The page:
As I’m sure you all know, FCP X debuted last week on the Apple Store. It’s generated quite a lot of buzz, though much of it bad. Even Conan made fun of it, which says something about how mainstream Apple has become. A lot of professional and serious amateur editors are up in arms over the new version, though. I can understand the frustration, but I for one am glad Apple blew up FCP 7 and started over, at least for those of us in the church market. Here’s why:
FinalCut Pro was originally developed in the late ‘90s by Randy Ubillos when he was at MacroMedia. It was originally called Key Grip, never released and sold to Apple. Early versions were pretty anemic, and while it has grown into a editing powerhouse, it’s really become a kludge. The interface has become decidedly unApple-like, and even with the additions of the orbital apps (Compressor, Soundtrack, DVD Studio Pro, Color, Motion), the integration between them hasn’t been great.
Because it’s a 32-bit architecture, it’s limited in how far it can go into the future. Really, it was time to scrap it and start over from the ground up as a 64-bit Cocoa app. That change, while necessary, does come with a price. But like everything, determining the value of that price is critical. To wit:
Some have moaned on about how there is no provision for bringing in previous projects into FCP X. Personally, I say, “So what?” When we moved from an A-B Roll tape-based editing system to non-linear in 1995 we orphaned 10 years of tape projects at my video studio. We never looked back. Since I’ve been editing digitally for over 15 years, I can count on one hand the times we went back to a project. And editing in the church for 5, I’ve never gone back to re-work an old project. That’s me. For some it might be a big deal. Personally, I don’t care. I edit a video for this weekend, and next weekend we’ve moved on.
No multi-camera support has been cited as a big deal. Again, I don’t care. I’ve never used multi-cam in FCP 7. Actually I tried it once, and it was such a pain to set up, I gave up and went back to the old way of doing it. Really, I rarely shoot anything with more than one camera, so I won’t miss the feature. And Apple says they’ll add it back eventually. So, whatever.
Lack of SAN support has also been pointed out. This one has some merit (really, they all have merit if it’s important to your business, it just doesn’t matter to me) if you’re used to capturing a service to a centralized storage location, then having other editors work on the footage. But I doubt that’s many of us. We capture to a USB 2.0 drive attached to an iMac and edit right there. So again, not a big deal.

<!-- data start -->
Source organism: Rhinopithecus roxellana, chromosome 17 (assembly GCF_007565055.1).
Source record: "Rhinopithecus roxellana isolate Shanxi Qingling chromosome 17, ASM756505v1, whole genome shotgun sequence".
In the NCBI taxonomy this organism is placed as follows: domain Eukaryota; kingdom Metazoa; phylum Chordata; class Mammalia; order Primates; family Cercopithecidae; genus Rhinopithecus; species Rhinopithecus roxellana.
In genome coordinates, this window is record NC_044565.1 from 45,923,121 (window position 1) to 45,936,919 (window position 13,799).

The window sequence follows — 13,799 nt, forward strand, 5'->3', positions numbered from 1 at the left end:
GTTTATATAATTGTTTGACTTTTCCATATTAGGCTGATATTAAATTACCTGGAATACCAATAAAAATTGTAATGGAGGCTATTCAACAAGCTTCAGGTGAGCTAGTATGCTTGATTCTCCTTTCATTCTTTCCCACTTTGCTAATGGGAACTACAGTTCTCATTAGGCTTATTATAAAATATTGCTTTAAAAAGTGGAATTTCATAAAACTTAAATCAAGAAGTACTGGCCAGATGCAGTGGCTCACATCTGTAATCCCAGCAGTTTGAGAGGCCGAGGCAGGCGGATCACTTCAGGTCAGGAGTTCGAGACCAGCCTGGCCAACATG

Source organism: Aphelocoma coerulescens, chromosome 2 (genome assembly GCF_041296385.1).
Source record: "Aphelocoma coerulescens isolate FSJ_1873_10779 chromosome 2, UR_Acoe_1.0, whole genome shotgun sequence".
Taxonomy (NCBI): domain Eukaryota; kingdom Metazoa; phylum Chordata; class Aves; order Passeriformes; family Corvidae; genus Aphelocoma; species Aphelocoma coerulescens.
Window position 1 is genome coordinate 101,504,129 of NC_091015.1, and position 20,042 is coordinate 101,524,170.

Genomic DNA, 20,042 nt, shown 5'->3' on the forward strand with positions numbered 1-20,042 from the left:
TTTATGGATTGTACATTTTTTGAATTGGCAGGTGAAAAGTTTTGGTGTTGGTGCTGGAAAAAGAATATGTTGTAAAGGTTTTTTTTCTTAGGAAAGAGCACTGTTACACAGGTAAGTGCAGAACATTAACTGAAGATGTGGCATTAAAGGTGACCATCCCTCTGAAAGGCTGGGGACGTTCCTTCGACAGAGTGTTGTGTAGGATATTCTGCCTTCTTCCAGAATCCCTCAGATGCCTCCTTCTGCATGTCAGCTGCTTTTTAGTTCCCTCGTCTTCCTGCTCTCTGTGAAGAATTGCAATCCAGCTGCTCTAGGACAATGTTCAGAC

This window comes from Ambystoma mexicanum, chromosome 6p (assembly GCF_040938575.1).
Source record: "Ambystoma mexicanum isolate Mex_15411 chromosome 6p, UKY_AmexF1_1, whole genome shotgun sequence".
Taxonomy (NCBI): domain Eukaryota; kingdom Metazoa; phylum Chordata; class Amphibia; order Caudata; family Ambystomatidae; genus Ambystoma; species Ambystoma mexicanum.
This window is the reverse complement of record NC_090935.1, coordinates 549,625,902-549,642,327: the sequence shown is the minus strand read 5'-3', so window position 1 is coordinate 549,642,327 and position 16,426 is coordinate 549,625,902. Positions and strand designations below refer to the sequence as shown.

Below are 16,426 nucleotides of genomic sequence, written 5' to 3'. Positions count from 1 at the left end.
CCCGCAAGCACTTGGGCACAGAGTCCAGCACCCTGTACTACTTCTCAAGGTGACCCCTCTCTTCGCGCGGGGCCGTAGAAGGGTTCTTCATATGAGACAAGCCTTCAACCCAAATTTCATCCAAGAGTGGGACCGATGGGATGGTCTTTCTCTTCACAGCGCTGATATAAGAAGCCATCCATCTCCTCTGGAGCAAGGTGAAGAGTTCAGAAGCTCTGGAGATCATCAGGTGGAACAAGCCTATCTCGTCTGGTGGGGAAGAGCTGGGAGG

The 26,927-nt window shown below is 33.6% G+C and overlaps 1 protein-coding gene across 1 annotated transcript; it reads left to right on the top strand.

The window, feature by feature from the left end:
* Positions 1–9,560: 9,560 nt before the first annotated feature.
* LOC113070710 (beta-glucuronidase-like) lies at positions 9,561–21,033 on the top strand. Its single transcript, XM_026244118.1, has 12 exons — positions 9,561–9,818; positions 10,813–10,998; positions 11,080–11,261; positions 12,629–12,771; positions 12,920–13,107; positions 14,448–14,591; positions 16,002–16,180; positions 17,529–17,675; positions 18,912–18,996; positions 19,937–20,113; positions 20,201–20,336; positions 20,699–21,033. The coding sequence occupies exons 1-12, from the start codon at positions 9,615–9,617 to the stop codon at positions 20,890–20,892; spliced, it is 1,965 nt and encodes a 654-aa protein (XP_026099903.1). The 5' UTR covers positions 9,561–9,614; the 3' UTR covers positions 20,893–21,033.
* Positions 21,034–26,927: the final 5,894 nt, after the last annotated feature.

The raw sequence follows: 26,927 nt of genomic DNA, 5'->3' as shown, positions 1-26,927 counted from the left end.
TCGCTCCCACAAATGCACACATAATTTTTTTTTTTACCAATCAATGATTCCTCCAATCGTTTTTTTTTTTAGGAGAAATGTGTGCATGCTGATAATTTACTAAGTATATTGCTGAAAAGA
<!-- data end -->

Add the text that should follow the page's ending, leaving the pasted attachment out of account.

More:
I could go on and on explaining why all the negatives people have pointed out don’t bother me. But I’m wasting space. What gets me excited about FCP X is all the stuff they got right; the magnetic timeline, for example. I’ve spent so much time fixing stuff that got out of sync or accidentally trimmed in FCP 7 that I can’t wait to work with the new timeline. And the fact that we can finally do sample-level audio edits. Or compound clips. How about the fact that you can drop any format of video on the timeline and start editing while it renders in the background?
I’m excited that it is 64-bit, uses Grand Central and is built on Cocoa. The fact that you can shove an SD card into your Mac and start editing while it copies and optimizes the video in the background will be a huge timesaver. And how about shot-based auto color matching? How many times are you editing different clips of an event and they jump all over the place from a color balance perspective? Now we can click and correct. Sure it’s not a DaVinci, but it’s going to be close enough for 98% of us.
Again I could go on, but you can go to the Apple web site and read more. I think it’s a great release and can’t wait to start using it. I can see how people who have come to rely on FCP 7’s advanced power editor features would be upset. But as someone posted on Twitter, “Apple is fine with angering 5,000 professionals to win 2 Million consumers.”
The reality is, FCP X brings some amazing editing features to the desktop at a price that almost any church can afford. Does it fit the bill for everyone? No. And if you still need to access your old projects, don’t delete FCP 7 from your system.
Personally, I’m ready to move into this decade with an editing program. What’s your take on FCP X?